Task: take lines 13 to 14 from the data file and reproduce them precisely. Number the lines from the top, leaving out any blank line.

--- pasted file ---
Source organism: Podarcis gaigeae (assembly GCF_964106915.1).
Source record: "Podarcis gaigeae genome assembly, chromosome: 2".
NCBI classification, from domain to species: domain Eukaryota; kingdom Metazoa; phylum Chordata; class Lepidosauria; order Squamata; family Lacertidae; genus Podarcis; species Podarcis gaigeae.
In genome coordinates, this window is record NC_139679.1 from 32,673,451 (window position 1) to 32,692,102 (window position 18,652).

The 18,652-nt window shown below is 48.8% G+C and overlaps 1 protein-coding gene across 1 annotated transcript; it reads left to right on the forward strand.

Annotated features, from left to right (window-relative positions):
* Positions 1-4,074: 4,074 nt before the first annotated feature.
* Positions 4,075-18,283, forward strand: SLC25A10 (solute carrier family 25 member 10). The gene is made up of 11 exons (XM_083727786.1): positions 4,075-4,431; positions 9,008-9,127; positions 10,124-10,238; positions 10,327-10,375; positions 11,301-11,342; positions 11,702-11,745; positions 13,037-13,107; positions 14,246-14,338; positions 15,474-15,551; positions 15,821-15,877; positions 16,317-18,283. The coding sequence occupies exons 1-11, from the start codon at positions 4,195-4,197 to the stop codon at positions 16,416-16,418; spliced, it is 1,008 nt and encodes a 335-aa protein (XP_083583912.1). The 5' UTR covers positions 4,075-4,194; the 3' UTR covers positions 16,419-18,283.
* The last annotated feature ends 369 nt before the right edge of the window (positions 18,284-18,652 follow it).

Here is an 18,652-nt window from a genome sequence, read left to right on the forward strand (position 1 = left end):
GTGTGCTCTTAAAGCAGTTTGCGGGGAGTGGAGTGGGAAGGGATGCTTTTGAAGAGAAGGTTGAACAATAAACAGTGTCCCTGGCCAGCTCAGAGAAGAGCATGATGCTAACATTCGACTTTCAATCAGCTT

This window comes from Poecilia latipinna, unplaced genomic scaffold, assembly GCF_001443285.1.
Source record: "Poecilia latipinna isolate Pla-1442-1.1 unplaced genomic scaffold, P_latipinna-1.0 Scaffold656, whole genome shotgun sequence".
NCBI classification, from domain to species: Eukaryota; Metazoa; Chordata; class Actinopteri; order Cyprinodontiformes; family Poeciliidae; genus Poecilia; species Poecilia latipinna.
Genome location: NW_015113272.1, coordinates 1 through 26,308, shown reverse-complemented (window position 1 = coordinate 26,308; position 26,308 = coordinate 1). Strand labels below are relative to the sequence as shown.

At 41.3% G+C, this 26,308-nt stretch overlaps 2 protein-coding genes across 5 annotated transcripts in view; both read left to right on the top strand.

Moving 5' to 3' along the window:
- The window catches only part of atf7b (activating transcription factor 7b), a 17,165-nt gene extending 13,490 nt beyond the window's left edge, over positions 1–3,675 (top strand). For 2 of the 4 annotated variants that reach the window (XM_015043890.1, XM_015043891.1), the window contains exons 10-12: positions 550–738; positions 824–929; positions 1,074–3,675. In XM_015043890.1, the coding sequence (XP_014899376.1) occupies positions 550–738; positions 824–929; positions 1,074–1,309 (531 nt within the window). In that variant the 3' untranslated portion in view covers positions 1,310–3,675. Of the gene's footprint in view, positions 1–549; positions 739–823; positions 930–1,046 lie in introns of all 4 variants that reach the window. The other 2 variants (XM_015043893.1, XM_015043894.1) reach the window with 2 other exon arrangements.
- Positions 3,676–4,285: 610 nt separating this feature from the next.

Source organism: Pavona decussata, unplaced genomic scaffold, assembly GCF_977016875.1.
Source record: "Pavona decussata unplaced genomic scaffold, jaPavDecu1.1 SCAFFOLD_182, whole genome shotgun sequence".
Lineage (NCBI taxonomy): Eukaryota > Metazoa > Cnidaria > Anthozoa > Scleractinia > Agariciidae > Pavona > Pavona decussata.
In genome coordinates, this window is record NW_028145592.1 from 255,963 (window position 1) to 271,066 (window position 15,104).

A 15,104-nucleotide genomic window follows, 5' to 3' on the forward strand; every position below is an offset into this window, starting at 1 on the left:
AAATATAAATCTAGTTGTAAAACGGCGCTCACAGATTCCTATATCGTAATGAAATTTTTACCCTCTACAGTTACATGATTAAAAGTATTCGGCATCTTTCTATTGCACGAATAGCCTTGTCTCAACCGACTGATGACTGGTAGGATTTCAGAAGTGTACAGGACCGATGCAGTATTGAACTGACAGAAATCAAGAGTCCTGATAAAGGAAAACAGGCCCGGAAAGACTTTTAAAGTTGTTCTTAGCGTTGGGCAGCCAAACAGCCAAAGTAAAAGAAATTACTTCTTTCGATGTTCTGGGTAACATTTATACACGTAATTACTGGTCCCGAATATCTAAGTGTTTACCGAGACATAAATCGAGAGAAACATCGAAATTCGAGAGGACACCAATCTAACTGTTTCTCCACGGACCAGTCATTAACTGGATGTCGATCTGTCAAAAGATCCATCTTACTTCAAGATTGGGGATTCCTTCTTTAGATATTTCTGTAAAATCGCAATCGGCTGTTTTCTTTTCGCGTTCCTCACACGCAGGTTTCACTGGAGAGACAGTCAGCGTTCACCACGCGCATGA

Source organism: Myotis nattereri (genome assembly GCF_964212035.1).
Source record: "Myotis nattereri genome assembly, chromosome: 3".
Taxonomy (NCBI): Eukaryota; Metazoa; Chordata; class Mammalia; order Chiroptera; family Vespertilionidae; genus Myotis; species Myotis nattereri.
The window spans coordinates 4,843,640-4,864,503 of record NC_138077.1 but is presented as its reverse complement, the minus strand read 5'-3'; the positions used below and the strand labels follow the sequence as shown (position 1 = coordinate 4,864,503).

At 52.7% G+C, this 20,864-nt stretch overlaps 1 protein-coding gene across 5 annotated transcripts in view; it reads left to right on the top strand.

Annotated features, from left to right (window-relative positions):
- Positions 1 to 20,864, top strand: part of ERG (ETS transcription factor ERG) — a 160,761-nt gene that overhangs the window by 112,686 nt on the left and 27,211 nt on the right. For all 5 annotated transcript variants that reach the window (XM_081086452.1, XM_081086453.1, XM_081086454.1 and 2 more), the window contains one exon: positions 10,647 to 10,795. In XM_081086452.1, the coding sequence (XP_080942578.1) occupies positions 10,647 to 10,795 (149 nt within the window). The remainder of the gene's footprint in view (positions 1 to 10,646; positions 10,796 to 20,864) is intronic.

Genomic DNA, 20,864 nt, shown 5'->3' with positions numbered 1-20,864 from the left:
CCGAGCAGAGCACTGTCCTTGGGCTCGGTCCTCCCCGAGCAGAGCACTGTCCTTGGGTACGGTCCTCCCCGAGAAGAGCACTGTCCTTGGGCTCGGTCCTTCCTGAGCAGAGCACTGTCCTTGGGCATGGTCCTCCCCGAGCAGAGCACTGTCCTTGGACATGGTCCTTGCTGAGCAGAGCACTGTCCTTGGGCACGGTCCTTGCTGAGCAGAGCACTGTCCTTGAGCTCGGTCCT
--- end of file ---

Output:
Source record: "Poecilia latipinna isolate Pla-1442-1.1 unplaced genomic scaffold, P_latipinna-1.0 Scaffold656, whole genome shotgun sequence".
NCBI classification, from domain to species: Eukaryota; Metazoa; Chordata; class Actinopteri; order Cyprinodontiformes; family Poeciliidae; genus Poecilia; species Poecilia latipinna.